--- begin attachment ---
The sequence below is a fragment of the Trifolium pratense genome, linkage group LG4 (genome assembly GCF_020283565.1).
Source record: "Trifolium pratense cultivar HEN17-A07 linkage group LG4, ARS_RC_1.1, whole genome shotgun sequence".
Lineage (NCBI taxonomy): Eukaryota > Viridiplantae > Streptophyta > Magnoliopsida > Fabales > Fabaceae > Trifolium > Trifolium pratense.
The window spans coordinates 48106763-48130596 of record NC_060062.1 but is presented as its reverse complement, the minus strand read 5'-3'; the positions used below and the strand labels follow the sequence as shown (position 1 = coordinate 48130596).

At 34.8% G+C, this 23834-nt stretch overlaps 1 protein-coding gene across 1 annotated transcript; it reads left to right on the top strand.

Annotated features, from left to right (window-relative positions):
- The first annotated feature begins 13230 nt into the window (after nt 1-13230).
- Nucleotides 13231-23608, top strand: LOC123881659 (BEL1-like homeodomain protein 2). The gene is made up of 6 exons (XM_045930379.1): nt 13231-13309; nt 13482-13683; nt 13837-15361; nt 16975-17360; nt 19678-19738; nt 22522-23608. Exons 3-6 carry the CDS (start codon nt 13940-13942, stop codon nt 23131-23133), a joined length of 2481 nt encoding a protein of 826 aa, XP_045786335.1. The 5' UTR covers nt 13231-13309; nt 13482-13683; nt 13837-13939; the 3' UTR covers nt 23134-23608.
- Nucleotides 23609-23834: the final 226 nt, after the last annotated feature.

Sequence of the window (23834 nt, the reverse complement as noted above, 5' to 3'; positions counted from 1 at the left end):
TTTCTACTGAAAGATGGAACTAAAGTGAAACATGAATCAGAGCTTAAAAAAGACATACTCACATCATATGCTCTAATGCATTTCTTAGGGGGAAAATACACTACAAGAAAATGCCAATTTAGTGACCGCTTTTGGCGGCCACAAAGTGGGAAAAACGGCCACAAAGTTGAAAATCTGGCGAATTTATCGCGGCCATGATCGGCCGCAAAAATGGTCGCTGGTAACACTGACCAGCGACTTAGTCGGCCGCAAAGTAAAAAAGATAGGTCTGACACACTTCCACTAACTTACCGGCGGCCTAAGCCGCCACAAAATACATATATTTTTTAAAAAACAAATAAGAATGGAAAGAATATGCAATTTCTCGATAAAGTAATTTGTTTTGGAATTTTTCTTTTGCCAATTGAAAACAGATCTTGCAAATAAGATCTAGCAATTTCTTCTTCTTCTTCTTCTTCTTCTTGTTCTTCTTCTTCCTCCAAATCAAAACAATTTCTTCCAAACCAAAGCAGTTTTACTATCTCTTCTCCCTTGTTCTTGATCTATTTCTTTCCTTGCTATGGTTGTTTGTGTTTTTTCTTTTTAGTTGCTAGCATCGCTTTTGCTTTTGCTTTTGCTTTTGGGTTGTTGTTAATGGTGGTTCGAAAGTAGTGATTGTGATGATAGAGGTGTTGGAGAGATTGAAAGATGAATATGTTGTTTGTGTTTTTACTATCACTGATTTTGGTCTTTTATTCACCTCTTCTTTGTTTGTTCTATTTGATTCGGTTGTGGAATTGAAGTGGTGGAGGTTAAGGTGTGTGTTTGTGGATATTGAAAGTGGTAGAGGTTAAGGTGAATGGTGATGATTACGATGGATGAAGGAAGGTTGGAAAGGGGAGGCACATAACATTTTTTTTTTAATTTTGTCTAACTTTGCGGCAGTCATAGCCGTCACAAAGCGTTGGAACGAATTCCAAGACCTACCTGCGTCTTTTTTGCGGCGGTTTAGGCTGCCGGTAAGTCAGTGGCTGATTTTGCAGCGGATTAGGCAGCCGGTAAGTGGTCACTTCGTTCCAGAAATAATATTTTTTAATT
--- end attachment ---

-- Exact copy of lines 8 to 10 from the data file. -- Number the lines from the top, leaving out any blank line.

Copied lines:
- Nucleotides 13231-23608, top strand: LOC123881659 (BEL1-like homeodomain protein 2). The gene is made up of 6 exons (XM_045930379.1): nt 13231-13309; nt 13482-13683; nt 13837-15361; nt 16975-17360; nt 19678-19738; nt 22522-23608. Exons 3-6 carry the CDS (start codon nt 13940-13942, stop codon nt 23131-23133), a joined length of 2481 nt encoding a protein of 826 aa, XP_045786335.1. The 5' UTR covers nt 13231-13309; nt 13482-13683; nt 13837-13939; the 3' UTR covers nt 23134-23608.
- Nucleotides 23609-23834: the final 226 nt, after the last annotated feature.

Sequence of the window (23834 nt, the reverse complement as noted above, 5' to 3'; positions counted from 1 at the left end):